Category: biology

What Viral Evolution Can Teach Us About the Coronavirus Pandemic:


In the Ebola and Zika outbreaks of the past several years, evolutionary trees revealed the virus’s patterns of spread around the world, but sometimes not until months or years after the outbreaks began. The new coronavirus has spread far faster—but the pace of science has sped up as well. Between January and early April, more than twenty-five hundred covid-19 genomes were published, making it possible to track how the virus has spread and evolved in almost real time.These advances raise the tantalizing possibility that knowledge of viral evolution can alter the course of this pandemic.

How is it going people? 

Relax, stay at home if you can, and wear mask according with your local authorities guidance.

Be safe!

Cartoon via My Clean Sick Sense of Humor FB page

Why It’s So Freaking Hard To Make A Good COVID-19 Model

From FiveThirtyEight

Great article, please read it. Be wary of data without context. Always.

Numbers aren’t facts. They’re the result of a lot of subjective choices that have to be documented transparently and in detail before you can even begin to consider treating the output as fact.

Pathogen Resistance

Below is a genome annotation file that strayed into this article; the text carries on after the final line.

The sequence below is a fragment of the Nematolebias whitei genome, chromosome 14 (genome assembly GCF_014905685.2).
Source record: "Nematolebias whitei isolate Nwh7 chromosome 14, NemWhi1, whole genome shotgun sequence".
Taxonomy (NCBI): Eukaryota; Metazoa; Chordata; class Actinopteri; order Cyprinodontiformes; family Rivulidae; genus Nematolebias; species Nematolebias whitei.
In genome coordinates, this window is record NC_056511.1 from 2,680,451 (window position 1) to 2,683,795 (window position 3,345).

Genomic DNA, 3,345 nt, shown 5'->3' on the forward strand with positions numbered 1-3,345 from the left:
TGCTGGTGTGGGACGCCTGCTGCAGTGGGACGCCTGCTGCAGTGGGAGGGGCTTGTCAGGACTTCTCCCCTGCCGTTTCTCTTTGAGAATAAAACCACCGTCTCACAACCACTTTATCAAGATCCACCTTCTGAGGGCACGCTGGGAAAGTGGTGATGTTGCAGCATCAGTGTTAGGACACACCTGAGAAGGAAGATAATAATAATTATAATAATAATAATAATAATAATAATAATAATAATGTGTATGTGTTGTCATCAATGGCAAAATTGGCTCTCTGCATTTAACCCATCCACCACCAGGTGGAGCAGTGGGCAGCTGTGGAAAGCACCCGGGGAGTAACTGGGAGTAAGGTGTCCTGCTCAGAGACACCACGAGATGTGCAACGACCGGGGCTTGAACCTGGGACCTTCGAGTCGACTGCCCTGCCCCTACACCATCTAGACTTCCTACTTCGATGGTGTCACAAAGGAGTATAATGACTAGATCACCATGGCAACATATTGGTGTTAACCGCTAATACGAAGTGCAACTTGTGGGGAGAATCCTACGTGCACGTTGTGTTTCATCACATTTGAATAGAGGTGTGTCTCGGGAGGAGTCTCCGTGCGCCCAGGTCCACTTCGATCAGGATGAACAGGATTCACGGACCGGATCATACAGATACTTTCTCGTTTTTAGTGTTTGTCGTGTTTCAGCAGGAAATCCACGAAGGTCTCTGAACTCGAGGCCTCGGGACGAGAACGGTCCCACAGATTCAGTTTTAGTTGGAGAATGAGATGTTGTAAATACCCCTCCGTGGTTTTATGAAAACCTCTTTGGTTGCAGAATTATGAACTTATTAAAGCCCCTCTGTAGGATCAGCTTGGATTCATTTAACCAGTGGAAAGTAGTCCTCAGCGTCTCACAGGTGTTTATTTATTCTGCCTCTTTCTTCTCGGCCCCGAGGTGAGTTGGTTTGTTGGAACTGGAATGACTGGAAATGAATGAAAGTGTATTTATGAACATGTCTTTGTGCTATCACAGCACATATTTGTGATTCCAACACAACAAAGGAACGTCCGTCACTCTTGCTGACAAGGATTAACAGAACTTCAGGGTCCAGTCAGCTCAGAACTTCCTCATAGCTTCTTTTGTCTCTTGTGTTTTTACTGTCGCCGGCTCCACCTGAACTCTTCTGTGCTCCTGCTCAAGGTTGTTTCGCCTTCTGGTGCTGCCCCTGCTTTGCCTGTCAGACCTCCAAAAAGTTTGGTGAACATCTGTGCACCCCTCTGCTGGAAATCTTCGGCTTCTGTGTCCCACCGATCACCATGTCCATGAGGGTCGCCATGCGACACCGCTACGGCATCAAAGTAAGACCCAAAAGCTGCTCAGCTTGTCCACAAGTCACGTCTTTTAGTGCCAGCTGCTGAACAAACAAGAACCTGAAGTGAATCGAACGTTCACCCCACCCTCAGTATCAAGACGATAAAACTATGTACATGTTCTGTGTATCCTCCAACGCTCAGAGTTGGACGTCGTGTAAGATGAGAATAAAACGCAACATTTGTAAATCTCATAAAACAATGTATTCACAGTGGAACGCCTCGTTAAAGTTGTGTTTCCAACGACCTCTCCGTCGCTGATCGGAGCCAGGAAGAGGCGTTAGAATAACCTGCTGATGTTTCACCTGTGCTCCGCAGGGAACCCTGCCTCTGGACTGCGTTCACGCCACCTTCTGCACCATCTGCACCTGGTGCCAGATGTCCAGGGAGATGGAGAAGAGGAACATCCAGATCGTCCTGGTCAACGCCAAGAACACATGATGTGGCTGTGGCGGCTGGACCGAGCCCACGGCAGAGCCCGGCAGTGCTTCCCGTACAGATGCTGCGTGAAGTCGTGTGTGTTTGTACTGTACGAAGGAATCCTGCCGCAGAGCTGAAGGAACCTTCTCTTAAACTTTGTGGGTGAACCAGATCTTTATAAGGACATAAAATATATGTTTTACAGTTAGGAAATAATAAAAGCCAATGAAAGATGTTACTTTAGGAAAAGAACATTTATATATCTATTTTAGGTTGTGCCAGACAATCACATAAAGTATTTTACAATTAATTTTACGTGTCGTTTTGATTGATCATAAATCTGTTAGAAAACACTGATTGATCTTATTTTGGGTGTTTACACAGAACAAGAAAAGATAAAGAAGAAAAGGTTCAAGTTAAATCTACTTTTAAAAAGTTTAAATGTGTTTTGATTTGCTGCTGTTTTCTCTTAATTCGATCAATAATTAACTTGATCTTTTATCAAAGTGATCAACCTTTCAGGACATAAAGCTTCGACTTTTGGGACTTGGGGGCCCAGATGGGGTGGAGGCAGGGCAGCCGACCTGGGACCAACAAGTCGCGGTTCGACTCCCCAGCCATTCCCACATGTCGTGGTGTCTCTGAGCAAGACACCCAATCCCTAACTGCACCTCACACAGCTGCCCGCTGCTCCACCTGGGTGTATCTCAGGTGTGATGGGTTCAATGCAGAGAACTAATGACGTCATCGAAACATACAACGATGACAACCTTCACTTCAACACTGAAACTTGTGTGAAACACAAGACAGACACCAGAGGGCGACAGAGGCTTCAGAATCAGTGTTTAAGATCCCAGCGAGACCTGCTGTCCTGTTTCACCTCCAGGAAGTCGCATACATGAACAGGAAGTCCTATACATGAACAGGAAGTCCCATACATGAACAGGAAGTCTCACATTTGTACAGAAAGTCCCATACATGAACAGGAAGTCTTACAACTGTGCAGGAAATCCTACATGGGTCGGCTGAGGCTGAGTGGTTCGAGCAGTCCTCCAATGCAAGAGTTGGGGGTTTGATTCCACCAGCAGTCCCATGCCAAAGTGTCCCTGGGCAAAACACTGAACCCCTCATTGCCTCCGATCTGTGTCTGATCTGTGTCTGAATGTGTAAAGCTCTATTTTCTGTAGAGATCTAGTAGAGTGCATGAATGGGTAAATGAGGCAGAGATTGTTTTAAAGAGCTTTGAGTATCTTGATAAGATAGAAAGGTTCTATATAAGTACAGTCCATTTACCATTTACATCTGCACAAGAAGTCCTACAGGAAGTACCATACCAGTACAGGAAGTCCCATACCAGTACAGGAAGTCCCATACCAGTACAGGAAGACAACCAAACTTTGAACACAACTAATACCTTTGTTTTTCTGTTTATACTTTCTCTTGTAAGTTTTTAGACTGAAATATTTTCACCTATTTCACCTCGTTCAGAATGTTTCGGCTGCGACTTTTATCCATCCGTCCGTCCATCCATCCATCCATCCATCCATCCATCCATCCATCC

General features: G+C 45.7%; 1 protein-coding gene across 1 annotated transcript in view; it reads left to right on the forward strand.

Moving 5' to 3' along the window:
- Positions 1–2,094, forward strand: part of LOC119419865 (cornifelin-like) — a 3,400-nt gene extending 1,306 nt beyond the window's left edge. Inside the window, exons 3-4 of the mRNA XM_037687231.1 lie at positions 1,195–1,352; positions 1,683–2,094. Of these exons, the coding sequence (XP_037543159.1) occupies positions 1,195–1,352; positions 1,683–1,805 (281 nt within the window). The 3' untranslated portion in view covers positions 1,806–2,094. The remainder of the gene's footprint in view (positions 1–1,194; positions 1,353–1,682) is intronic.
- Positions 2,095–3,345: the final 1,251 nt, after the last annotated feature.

Alt/title text:

We’re not not trapped in here with the coronavirus. The coronavirus is trapped in here with us.

Explain xkcd

How Soon Will COVID-19 Peak?

Difficult to tell, but the sooner social distancing is applied the better. Stay at home.

8kb graphical visualization of the RNA sequence of SARS-CoV-2. [Source of the complete genome]

Via Data is Beautiful subReddit

We humans know how to fight epidemics, and today we can fight them better than ever.

Wikipedia list of epidemics

Take care guys! [And follow official recommendations]

Image via Hersenspinsels FB page

Each square represents an individual:


uninfected but susceptible to infection


infected in the latent period and not yet infectious


infected and infectious


deceased or recovered


isolated by community screening policies

Daniel Cooney, Vincent Wong, and Yaneer Bar-Yam, Beyond contact tracing: Community-based early detection for Ebola response, PLoS Currents Outbreaks (May 19, 2016). [PDF, arXiv]


New England Complex Systems Institute

Wash your hands, it’s always good advice.

A new research tool (Bellymount) allowed biologists to watch in real time the cell renewal process that keeps gut tissue healthy, as well as the interactions between bacterial species that make up the microbiome.

Image caption

Bellymount allows researchers to peer into the live tissue of the fruit fly gut and other visceral organs in real time. It provides researchers with massive amounts of time-series imaging data, which is revolutionary in the biological sciences. Image is courtesy of Leslie Koyama and Lucy O’Brien.

Via Carnegie Science: 

Eavesdropping On “Conversations” Between Gut Stem Cells And Gut Bacteria


Bellymount enables longitudinal, intravital imaging of abdominal organs and the gut microbiota in adult Drosophila (PLOS Biology,